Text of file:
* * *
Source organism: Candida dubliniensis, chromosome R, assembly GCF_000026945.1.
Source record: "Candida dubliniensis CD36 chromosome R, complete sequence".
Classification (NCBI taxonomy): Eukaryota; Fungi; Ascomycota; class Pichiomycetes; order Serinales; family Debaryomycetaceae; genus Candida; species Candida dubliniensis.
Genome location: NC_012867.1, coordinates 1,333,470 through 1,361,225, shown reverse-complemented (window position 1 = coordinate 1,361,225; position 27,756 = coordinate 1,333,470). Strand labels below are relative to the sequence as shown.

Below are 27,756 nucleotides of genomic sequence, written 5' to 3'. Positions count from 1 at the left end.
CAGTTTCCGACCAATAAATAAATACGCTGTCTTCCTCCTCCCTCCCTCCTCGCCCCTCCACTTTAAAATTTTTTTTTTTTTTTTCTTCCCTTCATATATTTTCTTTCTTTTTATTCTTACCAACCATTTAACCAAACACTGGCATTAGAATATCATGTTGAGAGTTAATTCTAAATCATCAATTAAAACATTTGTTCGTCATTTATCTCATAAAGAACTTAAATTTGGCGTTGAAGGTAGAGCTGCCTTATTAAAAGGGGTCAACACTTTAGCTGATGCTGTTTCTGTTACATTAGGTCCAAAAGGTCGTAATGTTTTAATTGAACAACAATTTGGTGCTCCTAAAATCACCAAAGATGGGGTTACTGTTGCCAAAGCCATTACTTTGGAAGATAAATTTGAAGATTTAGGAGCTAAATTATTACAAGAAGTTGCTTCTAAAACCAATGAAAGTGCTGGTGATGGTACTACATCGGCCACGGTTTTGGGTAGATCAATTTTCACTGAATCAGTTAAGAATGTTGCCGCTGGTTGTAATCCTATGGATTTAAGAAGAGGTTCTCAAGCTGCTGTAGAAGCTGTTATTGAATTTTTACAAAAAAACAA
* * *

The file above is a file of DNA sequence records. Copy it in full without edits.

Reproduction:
Source organism: Candida dubliniensis, chromosome R, assembly GCF_000026945.1.
Source record: "Candida dubliniensis CD36 chromosome R, complete sequence".
Classification (NCBI taxonomy): Eukaryota; Fungi; Ascomycota; class Pichiomycetes; order Serinales; family Debaryomycetaceae; genus Candida; species Candida dubliniensis.
Genome location: NC_012867.1, coordinates 1,333,470 through 1,361,225, shown reverse-complemented (window position 1 = coordinate 1,361,225; position 27,756 = coordinate 1,333,470). Strand labels below are relative to the sequence as shown.

Below are 27,756 nucleotides of genomic sequence, written 5' to 3'. Positions count from 1 at the left end.
CAGTTTCCGACCAATAAATAAATACGCTGTCTTCCTCCTCCCTCCCTCCTCGCCCCTCCACTTTAAAATTTTTTTTTTTTTTTTCTTCCCTTCATATATTTTCTTTCTTTTTATTCTTACCAACCATTTAACCAAACACTGGCATTAGAATATCATGTTGAGAGTTAATTCTAAATCATCAATTAAAACATTTGTTCGTCATTTATCTCATAAAGAACTTAAATTTGGCGTTGAAGGTAGAGCTGCCTTATTAAAAGGGGTCAACACTTTAGCTGATGCTGTTTCTGTTACATTAGGTCCAAAAGGTCGTAATGTTTTAATTGAACAACAATTTGGTGCTCCTAAAATCACCAAAGATGGGGTTACTGTTGCCAAAGCCATTACTTTGGAAGATAAATTTGAAGATTTAGGAGCTAAATTATTACAAGAAGTTGCTTCTAAAACCAATGAAAGTGCTGGTGATGGTACTACATCGGCCACGGTTTTGGGTAGATCAATTTTCACTGAATCAGTTAAGAATGTTGCCGCTGGTTGTAATCCTATGGATTTAAGAAGAGGTTCTCAAGCTGCTGTAGAAGCTGTTATTGAATTTTTACAAAAAAACAA